Even now, thanks to Cormack, a fire crackled in the hearth, taking the night chill out of the air. They had spent many hours in this room together, snuggled by the fire while she read to him. Her sofa was a recent splurge, overstuffed and covered in soft velour and she sighed with pleasure as she curled her legs under a knitted throw and savored this time.
“I love this room,” Cormack said, echoing her thoughts. He had changed into a green shirt that tapered loosely to his waist and jeans, but she remembered all too well the body those clothes hid. He’d been glorious when he’d stripped by the falls; his stomach kissed by the afternoon sun, his shaft thick and heavy between his thighs. He was comfortable in his human skin.
He filled the room now with the same assurance, relaxed and at ease. While her skin felt tight and antsy, sensitive to touch under a tank top and cotton pajama bottoms over lace panties. She’d left off the bra, too stimulated to deal with the extra friction.
With a glass of red wine balanced in the palm of one hand, he twirled the dark liquid before taking an unhurried sip, closing his eyes as the taste hit his tongue. I belong here. That was the message he projected. Her wine, her glasses; it was his as much as hers.
He was home.
And it cast a feeling of rightness in her chest so deep it physically ached. If he’d placed the hilt of his sword on the coals of the fire and then held it on her skin, she’d be no less branded. Some marks remained unseen.
“You’ve been raiding the wine cellar,” she managed to tease without betraying her thoughts.
Grinning without shame, he asked, “Would you like a glass?”
She shook her head. “Maybe later.” In her current condition, anything that impeded judgment posed a dangerous prospect.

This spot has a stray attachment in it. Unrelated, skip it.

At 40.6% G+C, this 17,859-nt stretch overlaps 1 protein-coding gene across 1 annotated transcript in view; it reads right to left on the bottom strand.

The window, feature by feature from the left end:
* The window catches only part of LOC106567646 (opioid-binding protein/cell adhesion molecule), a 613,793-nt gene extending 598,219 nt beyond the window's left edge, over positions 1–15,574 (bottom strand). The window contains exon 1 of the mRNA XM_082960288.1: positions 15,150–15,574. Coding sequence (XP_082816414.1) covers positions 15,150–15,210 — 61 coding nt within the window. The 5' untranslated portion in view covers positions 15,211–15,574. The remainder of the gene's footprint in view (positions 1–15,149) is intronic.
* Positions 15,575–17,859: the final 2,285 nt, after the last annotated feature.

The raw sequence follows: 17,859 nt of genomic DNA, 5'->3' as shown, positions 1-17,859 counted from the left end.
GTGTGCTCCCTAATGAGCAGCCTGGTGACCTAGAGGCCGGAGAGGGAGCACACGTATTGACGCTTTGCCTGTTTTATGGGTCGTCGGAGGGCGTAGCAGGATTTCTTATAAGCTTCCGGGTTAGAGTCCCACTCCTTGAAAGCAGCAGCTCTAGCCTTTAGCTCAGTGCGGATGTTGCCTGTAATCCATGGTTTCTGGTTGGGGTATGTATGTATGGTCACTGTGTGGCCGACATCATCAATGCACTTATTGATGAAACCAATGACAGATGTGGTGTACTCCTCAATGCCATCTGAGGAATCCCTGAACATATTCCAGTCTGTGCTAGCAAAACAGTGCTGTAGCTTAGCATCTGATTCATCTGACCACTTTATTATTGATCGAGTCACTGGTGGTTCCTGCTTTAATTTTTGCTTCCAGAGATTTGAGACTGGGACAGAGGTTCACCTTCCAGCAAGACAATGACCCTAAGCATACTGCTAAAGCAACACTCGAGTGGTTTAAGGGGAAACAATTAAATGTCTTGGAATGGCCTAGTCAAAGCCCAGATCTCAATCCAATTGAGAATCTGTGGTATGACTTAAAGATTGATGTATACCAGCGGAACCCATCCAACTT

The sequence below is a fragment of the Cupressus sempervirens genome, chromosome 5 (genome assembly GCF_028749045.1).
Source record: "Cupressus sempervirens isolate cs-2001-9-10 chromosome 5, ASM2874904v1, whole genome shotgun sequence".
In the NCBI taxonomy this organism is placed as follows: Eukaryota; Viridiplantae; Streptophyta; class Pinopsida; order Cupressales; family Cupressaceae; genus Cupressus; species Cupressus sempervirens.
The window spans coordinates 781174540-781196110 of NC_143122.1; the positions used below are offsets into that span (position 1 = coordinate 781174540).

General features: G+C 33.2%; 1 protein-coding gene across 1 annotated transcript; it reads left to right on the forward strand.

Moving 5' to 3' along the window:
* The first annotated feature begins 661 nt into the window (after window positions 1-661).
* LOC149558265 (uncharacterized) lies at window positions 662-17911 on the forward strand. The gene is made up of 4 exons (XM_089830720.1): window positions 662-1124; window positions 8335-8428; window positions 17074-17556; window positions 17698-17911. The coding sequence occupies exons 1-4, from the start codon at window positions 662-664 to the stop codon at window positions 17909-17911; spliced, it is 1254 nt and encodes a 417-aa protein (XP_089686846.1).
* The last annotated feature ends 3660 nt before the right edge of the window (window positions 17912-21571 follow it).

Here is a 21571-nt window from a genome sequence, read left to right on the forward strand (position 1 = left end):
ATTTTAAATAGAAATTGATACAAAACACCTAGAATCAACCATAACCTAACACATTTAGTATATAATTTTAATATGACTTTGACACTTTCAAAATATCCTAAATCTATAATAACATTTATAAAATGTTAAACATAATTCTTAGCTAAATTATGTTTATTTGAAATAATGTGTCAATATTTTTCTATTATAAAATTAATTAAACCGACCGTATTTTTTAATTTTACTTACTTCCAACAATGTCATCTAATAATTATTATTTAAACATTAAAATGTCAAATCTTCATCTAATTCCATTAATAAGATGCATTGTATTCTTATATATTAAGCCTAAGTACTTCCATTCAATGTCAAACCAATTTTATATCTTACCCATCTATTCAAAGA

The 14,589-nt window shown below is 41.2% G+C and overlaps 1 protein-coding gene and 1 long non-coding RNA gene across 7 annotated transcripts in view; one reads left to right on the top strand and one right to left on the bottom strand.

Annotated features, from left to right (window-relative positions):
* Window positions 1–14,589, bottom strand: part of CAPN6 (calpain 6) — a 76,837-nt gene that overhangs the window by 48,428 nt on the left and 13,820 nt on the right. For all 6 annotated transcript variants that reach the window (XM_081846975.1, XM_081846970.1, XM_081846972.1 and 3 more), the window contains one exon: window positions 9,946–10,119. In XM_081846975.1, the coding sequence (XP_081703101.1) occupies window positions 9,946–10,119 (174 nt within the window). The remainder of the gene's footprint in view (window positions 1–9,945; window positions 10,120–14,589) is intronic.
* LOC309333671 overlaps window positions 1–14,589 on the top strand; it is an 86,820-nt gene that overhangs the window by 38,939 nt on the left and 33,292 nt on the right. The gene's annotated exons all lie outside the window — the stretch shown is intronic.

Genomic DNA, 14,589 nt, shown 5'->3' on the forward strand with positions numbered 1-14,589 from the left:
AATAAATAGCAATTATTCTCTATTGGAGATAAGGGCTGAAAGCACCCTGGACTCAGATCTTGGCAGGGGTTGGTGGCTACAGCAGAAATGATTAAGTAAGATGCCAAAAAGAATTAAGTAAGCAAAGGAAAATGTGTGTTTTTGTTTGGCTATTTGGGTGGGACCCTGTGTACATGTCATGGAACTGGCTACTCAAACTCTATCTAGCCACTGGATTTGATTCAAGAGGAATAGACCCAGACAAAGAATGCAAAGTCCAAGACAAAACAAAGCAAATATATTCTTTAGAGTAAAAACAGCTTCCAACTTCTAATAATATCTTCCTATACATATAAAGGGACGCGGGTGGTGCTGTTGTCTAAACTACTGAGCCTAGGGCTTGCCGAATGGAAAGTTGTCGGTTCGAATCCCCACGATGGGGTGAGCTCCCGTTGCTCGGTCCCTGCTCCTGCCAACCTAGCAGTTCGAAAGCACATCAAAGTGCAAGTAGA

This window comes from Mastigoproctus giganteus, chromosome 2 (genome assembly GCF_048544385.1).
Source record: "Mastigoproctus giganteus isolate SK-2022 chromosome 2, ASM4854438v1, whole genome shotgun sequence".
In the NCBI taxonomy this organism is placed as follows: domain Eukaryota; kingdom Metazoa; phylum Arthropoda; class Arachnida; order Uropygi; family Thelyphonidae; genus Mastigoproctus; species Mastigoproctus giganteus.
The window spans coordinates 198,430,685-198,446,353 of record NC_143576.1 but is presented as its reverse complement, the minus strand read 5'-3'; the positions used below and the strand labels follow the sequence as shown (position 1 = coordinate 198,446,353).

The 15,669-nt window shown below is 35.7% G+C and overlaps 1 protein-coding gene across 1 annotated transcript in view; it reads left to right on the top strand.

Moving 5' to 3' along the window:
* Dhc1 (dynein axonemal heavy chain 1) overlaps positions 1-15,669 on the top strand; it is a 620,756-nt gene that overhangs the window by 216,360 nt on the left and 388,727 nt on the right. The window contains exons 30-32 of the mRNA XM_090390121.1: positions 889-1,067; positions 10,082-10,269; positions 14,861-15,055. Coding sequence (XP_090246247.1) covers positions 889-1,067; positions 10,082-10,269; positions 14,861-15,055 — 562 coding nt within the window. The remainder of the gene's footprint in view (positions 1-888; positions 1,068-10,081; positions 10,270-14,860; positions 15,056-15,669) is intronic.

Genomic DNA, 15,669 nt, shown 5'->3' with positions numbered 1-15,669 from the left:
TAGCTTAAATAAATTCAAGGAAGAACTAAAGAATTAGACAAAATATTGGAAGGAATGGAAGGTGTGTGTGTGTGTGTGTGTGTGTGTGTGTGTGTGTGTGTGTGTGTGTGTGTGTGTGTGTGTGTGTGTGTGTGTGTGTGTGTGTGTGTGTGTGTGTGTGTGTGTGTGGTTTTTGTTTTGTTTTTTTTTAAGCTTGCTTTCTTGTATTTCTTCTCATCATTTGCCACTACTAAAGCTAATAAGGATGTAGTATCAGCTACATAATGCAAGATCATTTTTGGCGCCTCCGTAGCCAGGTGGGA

Walking along the nearest bookshelf, he ran his free hand over the spines, pausing at a tattered volume of Jane Eyre—one of her favorites, but not his. As a wolf, he would fall asleep when she read it. His interests leaned toward action and suspense novels. He removed the book and placed the glass on the trunk doubling as a coffee table, sat down beside her and drew her legs up over his lap. An intimate gesture, but comfortable because of the memories formed in this room.
And then he began to read, and she was lost in the deep timbre of his voice. He hesitated at times to decipher certain words, but for the most part recited the verse with steady and determined cadence.
“You’ve learned so much without me,” she whispered as he paused to turn a page. Her interruption ruined the magic of the moment, and she instantly regretted it.
His chest rose and fell with a sigh. He closed the book and set it next to his glass. “Elen—”
“Forgive me,” she blurted. “I should never have brought it up again.” To reassure him, or perhaps herself, she leaned forward and placed a chaste kiss on his cheek. “Please continue reading. You’re very good at it.”
His skin was smooth but not soft, she noted during that brief moment of contact, and his scent lingered in the air around them, a meld of midnight breezes through whispering pines. And because it belonged to him, it reminded her of honor, and selflessness, and incredible will. And it would haunt her with hunger for the rest of her days.
She offered a smile, but humor didn’t lighten his mood—or hers for that matter. If anything, it became heavier as the questions she’d avoided lodged in her throat, burning for answers.
His hand lifted and covered his cheek where her lips had been. “I haven’t learned everything.” His voice was quiet, and if she’d been mortal, she may never have heard his confession. “That was the first time I’ve felt lips on my skin.”
There were times in Elen’s life where she’d been stunned to silence. Hundreds, she suspected, were she to waste her time counting. A certain moment at the falls came to mind. And had she not been ripped of her spirit less than four days prior? But his admission left her mouth hanging ajar like a child at her first fair—and he was the candied apple waiting to be tasted. “You’ve never been kissed?”